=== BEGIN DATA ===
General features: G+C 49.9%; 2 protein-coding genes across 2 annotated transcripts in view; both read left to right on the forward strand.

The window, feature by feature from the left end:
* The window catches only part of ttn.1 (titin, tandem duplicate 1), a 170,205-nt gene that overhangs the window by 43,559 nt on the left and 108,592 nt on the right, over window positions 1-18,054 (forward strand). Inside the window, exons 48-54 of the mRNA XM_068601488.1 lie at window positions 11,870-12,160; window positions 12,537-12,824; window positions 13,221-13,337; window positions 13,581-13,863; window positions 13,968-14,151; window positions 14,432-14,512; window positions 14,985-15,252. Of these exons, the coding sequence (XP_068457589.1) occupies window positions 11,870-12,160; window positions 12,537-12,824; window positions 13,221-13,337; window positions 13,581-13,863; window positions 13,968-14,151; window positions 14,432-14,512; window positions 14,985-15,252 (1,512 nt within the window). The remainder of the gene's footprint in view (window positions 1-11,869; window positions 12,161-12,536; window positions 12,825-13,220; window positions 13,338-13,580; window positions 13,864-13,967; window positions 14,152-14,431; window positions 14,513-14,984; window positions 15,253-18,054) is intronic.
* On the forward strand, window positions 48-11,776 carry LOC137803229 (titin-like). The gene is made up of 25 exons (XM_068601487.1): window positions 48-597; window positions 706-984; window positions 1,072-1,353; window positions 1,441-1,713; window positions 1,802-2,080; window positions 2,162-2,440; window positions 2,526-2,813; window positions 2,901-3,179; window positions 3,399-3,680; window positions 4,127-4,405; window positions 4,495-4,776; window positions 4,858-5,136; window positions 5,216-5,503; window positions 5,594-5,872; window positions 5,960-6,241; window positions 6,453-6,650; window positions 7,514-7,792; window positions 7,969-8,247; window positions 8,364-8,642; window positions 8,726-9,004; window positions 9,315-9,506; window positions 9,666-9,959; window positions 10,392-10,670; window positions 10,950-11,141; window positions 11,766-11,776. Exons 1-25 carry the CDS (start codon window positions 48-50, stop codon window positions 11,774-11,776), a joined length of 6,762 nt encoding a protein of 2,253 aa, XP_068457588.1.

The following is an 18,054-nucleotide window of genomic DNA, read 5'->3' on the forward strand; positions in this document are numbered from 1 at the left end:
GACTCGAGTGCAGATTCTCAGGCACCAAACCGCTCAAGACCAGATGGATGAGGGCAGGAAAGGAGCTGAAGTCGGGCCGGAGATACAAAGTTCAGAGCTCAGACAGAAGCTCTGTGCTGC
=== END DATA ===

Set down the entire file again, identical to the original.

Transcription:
General features: G+C 49.9%; 2 protein-coding genes across 2 annotated transcripts in view; both read left to right on the forward strand.

The window, feature by feature from the left end:
* The window catches only part of ttn.1 (titin, tandem duplicate 1), a 170,205-nt gene that overhangs the window by 43,559 nt on the left and 108,592 nt on the right, over window positions 1-18,054 (forward strand). Inside the window, exons 48-54 of the mRNA XM_068601488.1 lie at window positions 11,870-12,160; window positions 12,537-12,824; window positions 13,221-13,337; window positions 13,581-13,863; window positions 13,968-14,151; window positions 14,432-14,512; window positions 14,985-15,252. Of these exons, the coding sequence (XP_068457589.1) occupies window positions 11,870-12,160; window positions 12,537-12,824; window positions 13,221-13,337; window positions 13,581-13,863; window positions 13,968-14,151; window positions 14,432-14,512; window positions 14,985-15,252 (1,512 nt within the window). The remainder of the gene's footprint in view (window positions 1-11,869; window positions 12,161-12,536; window positions 12,825-13,220; window positions 13,338-13,580; window positions 13,864-13,967; window positions 14,152-14,431; window positions 14,513-14,984; window positions 15,253-18,054) is intronic.
* On the forward strand, window positions 48-11,776 carry LOC137803229 (titin-like). The gene is made up of 25 exons (XM_068601487.1): window positions 48-597; window positions 706-984; window positions 1,072-1,353; window positions 1,441-1,713; window positions 1,802-2,080; window positions 2,162-2,440; window positions 2,526-2,813; window positions 2,901-3,179; window positions 3,399-3,680; window positions 4,127-4,405; window positions 4,495-4,776; window positions 4,858-5,136; window positions 5,216-5,503; window positions 5,594-5,872; window positions 5,960-6,241; window positions 6,453-6,650; window positions 7,514-7,792; window positions 7,969-8,247; window positions 8,364-8,642; window positions 8,726-9,004; window positions 9,315-9,506; window positions 9,666-9,959; window positions 10,392-10,670; window positions 10,950-11,141; window positions 11,766-11,776. Exons 1-25 carry the CDS (start codon window positions 48-50, stop codon window positions 11,774-11,776), a joined length of 6,762 nt encoding a protein of 2,253 aa, XP_068457588.1.

The following is an 18,054-nucleotide window of genomic DNA, read 5'->3' on the forward strand; positions in this document are numbered from 1 at the left end:
GACTCGAGTGCAGATTCTCAGGCACCAAACCGCTCAAGACCAGATGGATGAGGGCAGGAAAGGAGCTGAAGTCGGGCCGGAGATACAAAGTTCAGAGCTCAGACAGAAGCTCTGTGCTGC